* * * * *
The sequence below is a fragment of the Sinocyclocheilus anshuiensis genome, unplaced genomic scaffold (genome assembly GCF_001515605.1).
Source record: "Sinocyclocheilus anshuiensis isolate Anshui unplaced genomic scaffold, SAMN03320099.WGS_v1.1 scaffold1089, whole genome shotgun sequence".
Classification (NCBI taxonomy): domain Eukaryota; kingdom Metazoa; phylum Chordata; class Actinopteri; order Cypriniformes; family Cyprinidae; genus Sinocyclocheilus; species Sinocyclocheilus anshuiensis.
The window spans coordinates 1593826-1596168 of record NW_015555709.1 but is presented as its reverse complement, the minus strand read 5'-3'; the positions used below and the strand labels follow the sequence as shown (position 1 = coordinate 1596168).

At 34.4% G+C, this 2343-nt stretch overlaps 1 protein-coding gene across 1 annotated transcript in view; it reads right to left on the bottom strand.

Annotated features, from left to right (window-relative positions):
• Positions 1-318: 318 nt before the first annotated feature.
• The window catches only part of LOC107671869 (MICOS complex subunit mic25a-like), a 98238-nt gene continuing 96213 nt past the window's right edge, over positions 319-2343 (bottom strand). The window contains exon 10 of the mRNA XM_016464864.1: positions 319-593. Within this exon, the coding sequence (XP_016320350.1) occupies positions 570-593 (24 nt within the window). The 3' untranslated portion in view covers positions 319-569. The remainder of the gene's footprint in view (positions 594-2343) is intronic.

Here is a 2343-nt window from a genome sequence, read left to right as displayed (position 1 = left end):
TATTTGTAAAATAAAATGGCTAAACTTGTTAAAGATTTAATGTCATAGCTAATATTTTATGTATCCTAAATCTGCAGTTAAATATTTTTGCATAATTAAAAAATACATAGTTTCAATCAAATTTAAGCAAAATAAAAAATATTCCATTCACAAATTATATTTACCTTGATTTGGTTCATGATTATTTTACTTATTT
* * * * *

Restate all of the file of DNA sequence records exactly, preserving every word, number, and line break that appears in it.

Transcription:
The sequence below is a fragment of the Sinocyclocheilus anshuiensis genome, unplaced genomic scaffold (genome assembly GCF_001515605.1).
Source record: "Sinocyclocheilus anshuiensis isolate Anshui unplaced genomic scaffold, SAMN03320099.WGS_v1.1 scaffold1089, whole genome shotgun sequence".
Classification (NCBI taxonomy): domain Eukaryota; kingdom Metazoa; phylum Chordata; class Actinopteri; order Cypriniformes; family Cyprinidae; genus Sinocyclocheilus; species Sinocyclocheilus anshuiensis.
The window spans coordinates 1593826-1596168 of record NW_015555709.1 but is presented as its reverse complement, the minus strand read 5'-3'; the positions used below and the strand labels follow the sequence as shown (position 1 = coordinate 1596168).

At 34.4% G+C, this 2343-nt stretch overlaps 1 protein-coding gene across 1 annotated transcript in view; it reads right to left on the bottom strand.

Annotated features, from left to right (window-relative positions):
• Positions 1-318: 318 nt before the first annotated feature.
• The window catches only part of LOC107671869 (MICOS complex subunit mic25a-like), a 98238-nt gene continuing 96213 nt past the window's right edge, over positions 319-2343 (bottom strand). The window contains exon 10 of the mRNA XM_016464864.1: positions 319-593. Within this exon, the coding sequence (XP_016320350.1) occupies positions 570-593 (24 nt within the window). The 3' untranslated portion in view covers positions 319-569. The remainder of the gene's footprint in view (positions 594-2343) is intronic.

Here is a 2343-nt window from a genome sequence, read left to right as displayed (position 1 = left end):
TATTTGTAAAATAAAATGGCTAAACTTGTTAAAGATTTAATGTCATAGCTAATATTTTATGTATCCTAAATCTGCAGTTAAATATTTTTGCATAATTAAAAAATACATAGTTTCAATCAAATTTAAGCAAAATAAAAAATATTCCATTCACAAATTATATTTACCTTGATTTGGTTCATGATTATTTTACTTATTT